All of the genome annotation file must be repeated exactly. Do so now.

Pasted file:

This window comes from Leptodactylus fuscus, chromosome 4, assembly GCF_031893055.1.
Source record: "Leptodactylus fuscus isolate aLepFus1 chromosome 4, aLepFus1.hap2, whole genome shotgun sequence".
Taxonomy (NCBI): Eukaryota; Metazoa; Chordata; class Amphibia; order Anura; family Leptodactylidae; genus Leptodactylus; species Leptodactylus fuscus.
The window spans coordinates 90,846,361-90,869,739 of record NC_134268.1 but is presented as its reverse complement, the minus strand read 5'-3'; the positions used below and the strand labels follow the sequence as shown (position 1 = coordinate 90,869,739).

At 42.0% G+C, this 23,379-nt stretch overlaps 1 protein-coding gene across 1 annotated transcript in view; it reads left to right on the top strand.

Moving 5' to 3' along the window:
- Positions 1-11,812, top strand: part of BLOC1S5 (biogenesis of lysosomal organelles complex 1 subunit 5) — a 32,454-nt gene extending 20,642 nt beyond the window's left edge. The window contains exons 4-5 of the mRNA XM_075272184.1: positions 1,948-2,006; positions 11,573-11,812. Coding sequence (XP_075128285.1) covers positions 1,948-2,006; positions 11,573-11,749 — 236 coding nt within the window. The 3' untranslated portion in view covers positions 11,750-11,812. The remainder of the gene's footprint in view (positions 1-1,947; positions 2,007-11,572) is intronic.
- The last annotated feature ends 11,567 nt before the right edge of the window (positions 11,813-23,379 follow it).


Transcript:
This window comes from Leptodactylus fuscus, chromosome 4, assembly GCF_031893055.1.
Source record: "Leptodactylus fuscus isolate aLepFus1 chromosome 4, aLepFus1.hap2, whole genome shotgun sequence".
Taxonomy (NCBI): Eukaryota; Metazoa; Chordata; class Amphibia; order Anura; family Leptodactylidae; genus Leptodactylus; species Leptodactylus fuscus.
The window spans coordinates 90,846,361-90,869,739 of record NC_134268.1 but is presented as its reverse complement, the minus strand read 5'-3'; the positions used below and the strand labels follow the sequence as shown (position 1 = coordinate 90,869,739).

At 42.0% G+C, this 23,379-nt stretch overlaps 1 protein-coding gene across 1 annotated transcript in view; it reads left to right on the top strand.

Moving 5' to 3' along the window:
- Positions 1-11,812, top strand: part of BLOC1S5 (biogenesis of lysosomal organelles complex 1 subunit 5) — a 32,454-nt gene extending 20,642 nt beyond the window's left edge. The window contains exons 4-5 of the mRNA XM_075272184.1: positions 1,948-2,006; positions 11,573-11,812. Coding sequence (XP_075128285.1) covers positions 1,948-2,006; positions 11,573-11,749 — 236 coding nt within the window. The 3' untranslated portion in view covers positions 11,750-11,812. The remainder of the gene's footprint in view (positions 1-1,947; positions 2,007-11,572) is intronic.
- The last annotated feature ends 11,567 nt before the right edge of the window (positions 11,813-23,379 follow it).